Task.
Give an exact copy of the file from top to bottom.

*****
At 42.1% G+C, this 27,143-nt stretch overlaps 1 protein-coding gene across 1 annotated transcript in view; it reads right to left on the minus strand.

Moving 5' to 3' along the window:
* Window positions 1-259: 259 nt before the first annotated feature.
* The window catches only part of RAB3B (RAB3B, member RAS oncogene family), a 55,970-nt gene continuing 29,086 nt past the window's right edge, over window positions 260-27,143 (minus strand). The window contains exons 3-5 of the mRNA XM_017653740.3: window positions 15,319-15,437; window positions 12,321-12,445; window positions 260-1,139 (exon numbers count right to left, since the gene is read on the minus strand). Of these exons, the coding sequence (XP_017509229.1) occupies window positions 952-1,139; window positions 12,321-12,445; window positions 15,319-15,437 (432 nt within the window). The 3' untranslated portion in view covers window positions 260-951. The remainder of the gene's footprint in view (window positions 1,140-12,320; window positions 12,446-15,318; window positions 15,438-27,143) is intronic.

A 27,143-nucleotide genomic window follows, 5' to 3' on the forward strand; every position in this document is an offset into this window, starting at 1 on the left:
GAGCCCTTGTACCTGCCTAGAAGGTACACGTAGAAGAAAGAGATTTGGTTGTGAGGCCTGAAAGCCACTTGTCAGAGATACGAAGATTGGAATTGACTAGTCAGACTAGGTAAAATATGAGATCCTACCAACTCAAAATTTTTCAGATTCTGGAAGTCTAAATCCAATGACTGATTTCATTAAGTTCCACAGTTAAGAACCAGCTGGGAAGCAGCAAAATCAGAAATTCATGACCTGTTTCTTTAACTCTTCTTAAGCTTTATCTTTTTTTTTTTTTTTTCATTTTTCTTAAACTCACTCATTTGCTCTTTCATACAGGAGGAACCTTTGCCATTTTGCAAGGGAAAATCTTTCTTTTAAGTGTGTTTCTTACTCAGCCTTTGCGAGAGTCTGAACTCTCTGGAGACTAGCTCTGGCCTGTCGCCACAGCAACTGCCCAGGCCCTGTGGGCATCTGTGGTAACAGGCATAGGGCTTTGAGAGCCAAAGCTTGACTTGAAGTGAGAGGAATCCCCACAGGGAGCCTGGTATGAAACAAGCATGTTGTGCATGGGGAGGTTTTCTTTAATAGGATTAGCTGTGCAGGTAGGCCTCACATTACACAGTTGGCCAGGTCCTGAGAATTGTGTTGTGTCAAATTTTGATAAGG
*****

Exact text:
At 42.1% G+C, this 27,143-nt stretch overlaps 1 protein-coding gene across 1 annotated transcript in view; it reads right to left on the minus strand.

Moving 5' to 3' along the window:
* Window positions 1-259: 259 nt before the first annotated feature.
* The window catches only part of RAB3B (RAB3B, member RAS oncogene family), a 55,970-nt gene continuing 29,086 nt past the window's right edge, over window positions 260-27,143 (minus strand). The window contains exons 3-5 of the mRNA XM_017653740.3: window positions 15,319-15,437; window positions 12,321-12,445; window positions 260-1,139 (exon numbers count right to left, since the gene is read on the minus strand). Of these exons, the coding sequence (XP_017509229.1) occupies window positions 952-1,139; window positions 12,321-12,445; window positions 15,319-15,437 (432 nt within the window). The 3' untranslated portion in view covers window positions 260-951. The remainder of the gene's footprint in view (window positions 1,140-12,320; window positions 12,446-15,318; window positions 15,438-27,143) is intronic.

A 27,143-nucleotide genomic window follows, 5' to 3' on the forward strand; every position in this document is an offset into this window, starting at 1 on the left:
GAGCCCTTGTACCTGCCTAGAAGGTACACGTAGAAGAAAGAGATTTGGTTGTGAGGCCTGAAAGCCACTTGTCAGAGATACGAAGATTGGAATTGACTAGTCAGACTAGGTAAAATATGAGATCCTACCAACTCAAAATTTTTCAGATTCTGGAAGTCTAAATCCAATGACTGATTTCATTAAGTTCCACAGTTAAGAACCAGCTGGGAAGCAGCAAAATCAGAAATTCATGACCTGTTTCTTTAACTCTTCTTAAGCTTTATCTTTTTTTTTTTTTTTTCATTTTTCTTAAACTCACTCATTTGCTCTTTCATACAGGAGGAACCTTTGCCATTTTGCAAGGGAAAATCTTTCTTTTAAGTGTGTTTCTTACTCAGCCTTTGCGAGAGTCTGAACTCTCTGGAGACTAGCTCTGGCCTGTCGCCACAGCAACTGCCCAGGCCCTGTGGGCATCTGTGGTAACAGGCATAGGGCTTTGAGAGCCAAAGCTTGACTTGAAGTGAGAGGAATCCCCACAGGGAGCCTGGTATGAAACAAGCATGTTGTGCATGGGGAGGTTTTCTTTAATAGGATTAGCTGTGCAGGTAGGCCTCACATTACACAGTTGGCCAGGTCCTGAGAATTGTGTTGTGTCAAATTTTGATAAGG